If the method of manufacture involves screens, presses, and any other methods not involving the use of chemical synthesis, the potential prison sentence ranges from 16 months to 3 years, as determined by a court, and a fine of up to $500 is possible.

Offense Penalty Incarceration Max. Fine
Up to 8 g No penalty None $ 0
More than 8 g Misdemeanor 6 months $ 500
Unauthorized manufacture N/A 16 months – 3 years $ 500
Chemical manufacture N/A 3 – 7 years $ 50,000

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Paraphernalia

Marijuana paraphernalia includes any items used in the cultivation, harvesting, processing, testing, analysis, storage, or use of marijuana. Possession of marijuana paraphernalia is legal in California, but unless authorized by law, it is a crime to sell it, deliver it, possess it with intent to sell it, or manufacture it with intent. Any such offense is a misdemeanor and is punishable by between 15 days and 6 months in jail, and up to $500 in fines.

Any paraphernalia offense involving a minor at least 3 years younger than the offender is also a misdemeanor with a maximum penalty of 1 year in jail, as well as a potential fine of $1,000.

Offense Penalty Incarceration Max. Fine
Sale, delivery, possession
with intent, and
manufacture with intent
Misdemeanor 15 days – 6 months $ 500
Involving a minor at
least 3 years junior
Misdemeanor 1 year $ 1,000

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Miscellaneous

  • It is a felony, punishable by between 3 and 7 years in prison, to use a minor in the illegal sale or transport of marijuana. Inducing a minor to use the drug is also a felony punishable by 3 to 7 years in prison.
  • An additional fine of up to $150 is levied against offenders who violate the California Uniform Controlled Substances Act. This is the law that classifies and bans certain categories of legally controlled drugs.
  • A person who participates in the illegal marketing of marijuana is liable for civil damages.
  • Just as it is illegal to smoke cannabis in public, it is a misdemeanor to loiter in a public place with intent to commit certain violations of the California Uniform Controlled Substances Act. Violations of that law can be punished by suspension of driving privileges, among other penalties.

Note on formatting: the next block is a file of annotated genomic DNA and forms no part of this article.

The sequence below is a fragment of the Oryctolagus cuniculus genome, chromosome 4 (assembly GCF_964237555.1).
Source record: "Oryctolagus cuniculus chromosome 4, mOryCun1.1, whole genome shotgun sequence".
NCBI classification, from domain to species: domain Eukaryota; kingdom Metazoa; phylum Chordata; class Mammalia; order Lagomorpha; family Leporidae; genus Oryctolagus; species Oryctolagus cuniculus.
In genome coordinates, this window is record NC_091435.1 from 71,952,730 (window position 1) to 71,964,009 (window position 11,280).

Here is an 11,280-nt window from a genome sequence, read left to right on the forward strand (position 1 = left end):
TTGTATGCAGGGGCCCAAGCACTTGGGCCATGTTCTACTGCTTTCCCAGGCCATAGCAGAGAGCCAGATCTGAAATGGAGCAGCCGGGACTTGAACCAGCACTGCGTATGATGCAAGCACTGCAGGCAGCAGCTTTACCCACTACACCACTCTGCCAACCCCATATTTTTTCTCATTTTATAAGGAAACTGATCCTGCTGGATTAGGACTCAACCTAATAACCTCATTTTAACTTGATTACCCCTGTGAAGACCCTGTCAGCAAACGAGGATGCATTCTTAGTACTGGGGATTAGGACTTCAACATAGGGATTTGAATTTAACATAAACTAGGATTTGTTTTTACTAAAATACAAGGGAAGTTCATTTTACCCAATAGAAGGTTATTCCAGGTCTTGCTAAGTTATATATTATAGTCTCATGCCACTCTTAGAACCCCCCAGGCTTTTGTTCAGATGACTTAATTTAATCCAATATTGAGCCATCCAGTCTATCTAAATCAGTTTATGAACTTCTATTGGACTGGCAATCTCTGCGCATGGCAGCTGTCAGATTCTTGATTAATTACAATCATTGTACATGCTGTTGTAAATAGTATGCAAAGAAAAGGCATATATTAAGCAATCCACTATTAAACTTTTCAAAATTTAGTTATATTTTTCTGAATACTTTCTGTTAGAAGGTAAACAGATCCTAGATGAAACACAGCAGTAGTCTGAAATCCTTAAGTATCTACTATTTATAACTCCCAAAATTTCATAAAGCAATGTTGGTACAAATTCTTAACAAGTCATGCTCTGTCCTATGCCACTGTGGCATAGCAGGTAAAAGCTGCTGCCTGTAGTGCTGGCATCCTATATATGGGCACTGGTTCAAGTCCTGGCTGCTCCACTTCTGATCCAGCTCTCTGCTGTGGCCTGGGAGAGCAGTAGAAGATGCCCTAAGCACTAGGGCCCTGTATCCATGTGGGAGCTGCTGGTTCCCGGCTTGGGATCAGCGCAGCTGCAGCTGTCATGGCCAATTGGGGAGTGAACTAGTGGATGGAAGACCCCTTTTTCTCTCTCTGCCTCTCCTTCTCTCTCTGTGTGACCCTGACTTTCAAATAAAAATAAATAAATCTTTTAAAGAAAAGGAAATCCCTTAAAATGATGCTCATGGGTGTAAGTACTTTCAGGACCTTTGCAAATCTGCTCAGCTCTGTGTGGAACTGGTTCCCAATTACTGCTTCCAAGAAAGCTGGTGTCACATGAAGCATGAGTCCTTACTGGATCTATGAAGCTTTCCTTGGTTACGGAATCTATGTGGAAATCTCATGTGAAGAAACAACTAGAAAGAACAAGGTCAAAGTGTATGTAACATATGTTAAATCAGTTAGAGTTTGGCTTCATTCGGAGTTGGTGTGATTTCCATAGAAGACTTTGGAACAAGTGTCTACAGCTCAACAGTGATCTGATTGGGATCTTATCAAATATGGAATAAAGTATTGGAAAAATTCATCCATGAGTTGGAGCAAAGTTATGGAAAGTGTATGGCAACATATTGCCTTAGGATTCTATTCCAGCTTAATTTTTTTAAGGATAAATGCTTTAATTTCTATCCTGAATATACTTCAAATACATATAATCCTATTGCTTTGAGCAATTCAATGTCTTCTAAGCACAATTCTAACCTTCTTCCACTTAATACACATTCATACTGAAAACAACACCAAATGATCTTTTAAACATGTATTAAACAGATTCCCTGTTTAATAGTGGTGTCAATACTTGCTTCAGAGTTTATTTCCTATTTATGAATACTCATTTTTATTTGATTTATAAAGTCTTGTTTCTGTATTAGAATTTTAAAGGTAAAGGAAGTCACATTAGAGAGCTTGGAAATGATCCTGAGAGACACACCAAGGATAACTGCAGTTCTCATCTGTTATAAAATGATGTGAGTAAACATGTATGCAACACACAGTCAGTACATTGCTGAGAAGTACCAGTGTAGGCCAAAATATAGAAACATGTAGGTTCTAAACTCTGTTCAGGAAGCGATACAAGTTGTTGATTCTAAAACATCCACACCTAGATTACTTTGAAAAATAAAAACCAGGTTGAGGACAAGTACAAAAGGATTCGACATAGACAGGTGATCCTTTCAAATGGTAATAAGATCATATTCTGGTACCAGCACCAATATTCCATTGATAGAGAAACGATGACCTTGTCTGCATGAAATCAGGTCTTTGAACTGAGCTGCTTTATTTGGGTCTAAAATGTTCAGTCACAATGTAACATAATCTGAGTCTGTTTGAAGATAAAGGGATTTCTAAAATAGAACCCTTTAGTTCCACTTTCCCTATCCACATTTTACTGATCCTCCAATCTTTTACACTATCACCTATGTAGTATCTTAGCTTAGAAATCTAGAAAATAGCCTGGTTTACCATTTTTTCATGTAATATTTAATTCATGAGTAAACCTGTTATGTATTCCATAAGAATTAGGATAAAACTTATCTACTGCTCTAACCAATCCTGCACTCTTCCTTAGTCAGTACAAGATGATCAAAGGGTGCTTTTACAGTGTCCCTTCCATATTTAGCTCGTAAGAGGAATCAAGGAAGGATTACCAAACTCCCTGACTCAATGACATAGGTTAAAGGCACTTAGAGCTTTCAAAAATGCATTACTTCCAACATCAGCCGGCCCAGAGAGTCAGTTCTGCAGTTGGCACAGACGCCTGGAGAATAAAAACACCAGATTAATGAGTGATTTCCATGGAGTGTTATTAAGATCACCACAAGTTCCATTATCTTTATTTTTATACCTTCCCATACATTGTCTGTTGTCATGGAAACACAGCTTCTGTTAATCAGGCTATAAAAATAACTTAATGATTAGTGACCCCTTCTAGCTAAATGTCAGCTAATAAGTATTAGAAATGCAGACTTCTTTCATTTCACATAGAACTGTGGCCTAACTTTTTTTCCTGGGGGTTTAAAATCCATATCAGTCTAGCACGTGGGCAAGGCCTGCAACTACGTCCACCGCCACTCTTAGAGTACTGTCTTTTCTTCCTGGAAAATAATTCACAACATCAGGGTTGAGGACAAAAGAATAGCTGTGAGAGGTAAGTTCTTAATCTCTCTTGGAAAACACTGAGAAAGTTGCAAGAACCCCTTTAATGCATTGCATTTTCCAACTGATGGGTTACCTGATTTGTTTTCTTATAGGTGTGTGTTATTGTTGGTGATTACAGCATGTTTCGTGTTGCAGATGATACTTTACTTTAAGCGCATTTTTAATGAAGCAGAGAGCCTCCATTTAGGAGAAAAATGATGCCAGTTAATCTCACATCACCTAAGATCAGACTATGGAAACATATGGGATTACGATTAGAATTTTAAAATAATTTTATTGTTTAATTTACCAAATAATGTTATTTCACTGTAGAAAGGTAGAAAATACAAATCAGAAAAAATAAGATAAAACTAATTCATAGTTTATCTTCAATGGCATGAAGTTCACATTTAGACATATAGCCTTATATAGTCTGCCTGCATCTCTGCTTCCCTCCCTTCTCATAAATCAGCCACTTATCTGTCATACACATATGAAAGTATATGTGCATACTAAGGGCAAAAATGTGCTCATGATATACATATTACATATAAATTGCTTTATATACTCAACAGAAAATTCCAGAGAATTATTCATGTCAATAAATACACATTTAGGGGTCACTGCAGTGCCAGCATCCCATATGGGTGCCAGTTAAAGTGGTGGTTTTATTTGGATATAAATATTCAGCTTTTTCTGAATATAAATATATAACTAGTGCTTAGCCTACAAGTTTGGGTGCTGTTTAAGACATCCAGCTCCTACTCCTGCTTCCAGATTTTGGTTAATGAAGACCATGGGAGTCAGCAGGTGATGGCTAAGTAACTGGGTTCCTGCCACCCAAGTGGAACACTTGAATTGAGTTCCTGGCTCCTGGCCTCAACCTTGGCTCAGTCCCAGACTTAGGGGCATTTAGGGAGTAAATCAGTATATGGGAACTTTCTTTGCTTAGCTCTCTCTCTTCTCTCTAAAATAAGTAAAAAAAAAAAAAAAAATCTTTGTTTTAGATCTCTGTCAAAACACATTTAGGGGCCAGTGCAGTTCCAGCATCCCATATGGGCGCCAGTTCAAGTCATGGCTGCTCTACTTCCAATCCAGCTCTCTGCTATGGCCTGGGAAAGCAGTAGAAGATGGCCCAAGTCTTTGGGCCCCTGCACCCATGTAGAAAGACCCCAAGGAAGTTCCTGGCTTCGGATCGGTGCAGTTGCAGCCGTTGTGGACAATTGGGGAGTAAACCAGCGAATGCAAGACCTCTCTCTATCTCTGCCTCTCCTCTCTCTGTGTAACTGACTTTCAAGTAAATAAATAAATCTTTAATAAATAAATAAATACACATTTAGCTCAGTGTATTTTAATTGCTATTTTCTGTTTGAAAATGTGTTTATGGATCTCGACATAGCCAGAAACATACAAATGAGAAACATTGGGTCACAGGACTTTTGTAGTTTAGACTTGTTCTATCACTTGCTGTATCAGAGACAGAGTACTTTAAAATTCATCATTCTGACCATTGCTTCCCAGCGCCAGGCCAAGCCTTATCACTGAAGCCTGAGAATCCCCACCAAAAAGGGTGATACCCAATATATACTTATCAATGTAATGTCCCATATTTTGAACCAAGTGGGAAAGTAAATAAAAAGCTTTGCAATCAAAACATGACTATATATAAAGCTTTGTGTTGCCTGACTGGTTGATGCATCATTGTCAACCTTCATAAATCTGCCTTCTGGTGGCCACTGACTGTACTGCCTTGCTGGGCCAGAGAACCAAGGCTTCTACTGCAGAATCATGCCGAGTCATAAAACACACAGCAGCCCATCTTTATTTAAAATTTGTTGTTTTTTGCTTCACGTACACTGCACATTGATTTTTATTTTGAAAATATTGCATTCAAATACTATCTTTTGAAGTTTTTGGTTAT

• Vehicles and other property may be seized for controlled substance violations.

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Medical Marijuana

MEDICAL MARIJUANA

California became the first state in the US to legalize the medicinal use of marijuana when a law was approved by ballot initiative in 1996. The California medical marijuana law removed the criminal penalties for the use, possession and cultivation of cannabis for patients who possess a “written or oral recommendation” from a physician.

QUALIFYING CONDITIONS:

  • Anorexia
  • Arthritis
  • Cachexia
  • Cancer
  • Chronic Pain
  • HIV or AIDS
  • Glaucoma
  • Migraine
  • Persistent Muscle Spasms
  • Severe Nausea
  • Seizures
  • Any debilitating illness where the medical use of marijuana has been “deemed appropriate and has been recommended by a physician”

PATIENT POSSESSION LIMITS:
No possession limits specified. The amount should be “consistent with each patient’s needs.”

HOME CULTIVATION:
Yes, but no cultivation limits are specified. Certain local ordinances ban the cultivation of medical marijuana.

STATE-LICENSED DISPENSARIES:
Yes

CAREGIVERS:
Yes – a primary caregiver is an individual who has consistently assumed responsibility for the health, housing, or safety of a qualified patient. Unless the caregiver is the parent of a qualified patient, caregivers must be 18 years of age or older.

RECIPROCITY:
No

Marijuana Attorney Directory

California Marijuana Attorneys

The following California lawyers are actively involved in the practice of cannabis law: